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How dangerous is it to be a Cirque du Soleil acrobat?

PainSci » bibliography » Shrier et al 2009
Tags: fun, odd

One article on PainSci cites Shrier 2009: Don’t Worry About Lifting Technique

PainSci commentary on Shrier 2009: ?This page is one of thousands in the bibliography. It is not a general article: it is focused on a single scientific paper, and it may provide only just enough context for the summary to make sense. Links to other papers and more general information are provided wherever possible.

Cirque du Soleil stunts look dangerous — but how dangerous are they really? This study found that there are a lot of minor injuries, almost ten per show. But less than one acrobat per show is hurt badly enough to miss more than 15 performances — and Cirque du Soleil puts a lot of people on stage. That injury rate is actually “lower than for many National Collegiate Athletic Association sports.”

Apparently being an acrobat is not particularly dangerous. Not in Cirque du Soleil in the late 2000s, anyway.

(Learning circus tricks might be a totally different matter. More recently, a 2018 study of circus arts students found… 184 injuries in 41 students in one year?! 😬 “The burden of injuries is high in this population.” You don’t say! And I thought playing ultimate [the disc sport] was bad…)

~ Paul Ingraham

original abstract Abstracts here may not perfectly match originals, for a variety of technical and practical reasons. Some abstacts are truncated for my purposes here, if they are particularly long-winded and unhelpful. I occasionally add clarifying notes. And I make some minor corrections.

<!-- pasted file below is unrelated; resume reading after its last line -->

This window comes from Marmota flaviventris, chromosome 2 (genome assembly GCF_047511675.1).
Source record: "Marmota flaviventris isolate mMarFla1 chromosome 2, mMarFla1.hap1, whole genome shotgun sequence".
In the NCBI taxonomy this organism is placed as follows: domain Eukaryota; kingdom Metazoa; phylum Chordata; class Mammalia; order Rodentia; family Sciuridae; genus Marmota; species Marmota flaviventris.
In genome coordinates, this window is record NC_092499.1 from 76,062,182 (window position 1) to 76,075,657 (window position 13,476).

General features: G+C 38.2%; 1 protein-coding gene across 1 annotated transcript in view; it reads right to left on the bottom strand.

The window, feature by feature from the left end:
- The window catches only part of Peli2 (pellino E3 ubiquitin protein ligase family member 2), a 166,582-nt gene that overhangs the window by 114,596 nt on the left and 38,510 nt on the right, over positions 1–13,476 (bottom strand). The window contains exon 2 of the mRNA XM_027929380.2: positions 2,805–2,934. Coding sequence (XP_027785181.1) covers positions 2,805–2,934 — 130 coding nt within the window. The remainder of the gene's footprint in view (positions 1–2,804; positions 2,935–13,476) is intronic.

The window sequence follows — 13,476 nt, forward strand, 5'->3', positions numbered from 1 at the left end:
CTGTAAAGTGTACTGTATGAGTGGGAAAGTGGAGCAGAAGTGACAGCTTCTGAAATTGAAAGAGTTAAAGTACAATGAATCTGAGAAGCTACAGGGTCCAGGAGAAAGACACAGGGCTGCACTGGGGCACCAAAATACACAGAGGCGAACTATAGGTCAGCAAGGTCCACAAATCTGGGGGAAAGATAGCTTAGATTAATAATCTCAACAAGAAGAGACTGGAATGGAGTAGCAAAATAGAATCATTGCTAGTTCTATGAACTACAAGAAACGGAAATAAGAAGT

BACKGROUND: Human circus arts are gaining increasing popularity as a physical activity with more than 500 companies and 200 schools. The only injury data that currently exist are a few case reports and 1 survey.

HYPOTHESIS: To describe injury patterns and injury rates among Cirque du Soleil artists between 2002 and 2006.

STUDY DESIGN: Descriptive epidemiology study.

METHODS: The authors defined an injury as any work-related condition recorded in an electronic injury database that required a visit to the show therapist. Analyses for treatments, missed performances, and injury rates (per 1000 artist performances) were based on a subset of data that contained appropriate denominator (exposure) information (began in 2004).

RESULTS: There were 1376 artists who sustained a total of the 18 336 show- or training-related injuries. The pattern of injuries was generally similar across sex and performance versus training. Most injuries were minor. Of the 6701 injuries with exposure data, 80% required < or =7 treatments and resulted in < or =1 completely missed performance. The overall show injury rate was 9.7 (95% confidence interval, 9.4-10.0; for context, published National Collegiate Athletic Association women's gymnastics rate was 15.2 injuries per 1000 athlete-exposures). The rate for injuries resulting in more than 15 missed performances for acrobats (highest risk group) was 0.74 (95% confidence interval, 0.65-0.83), which is much lower than the corresponding estimated National Collegiate Athletic Association women's gymnastics rate.

CONCLUSION: Most injuries in circus performers are minor, and rates of more serious injuries are lower than for many National Collegiate Athletic Association sports.

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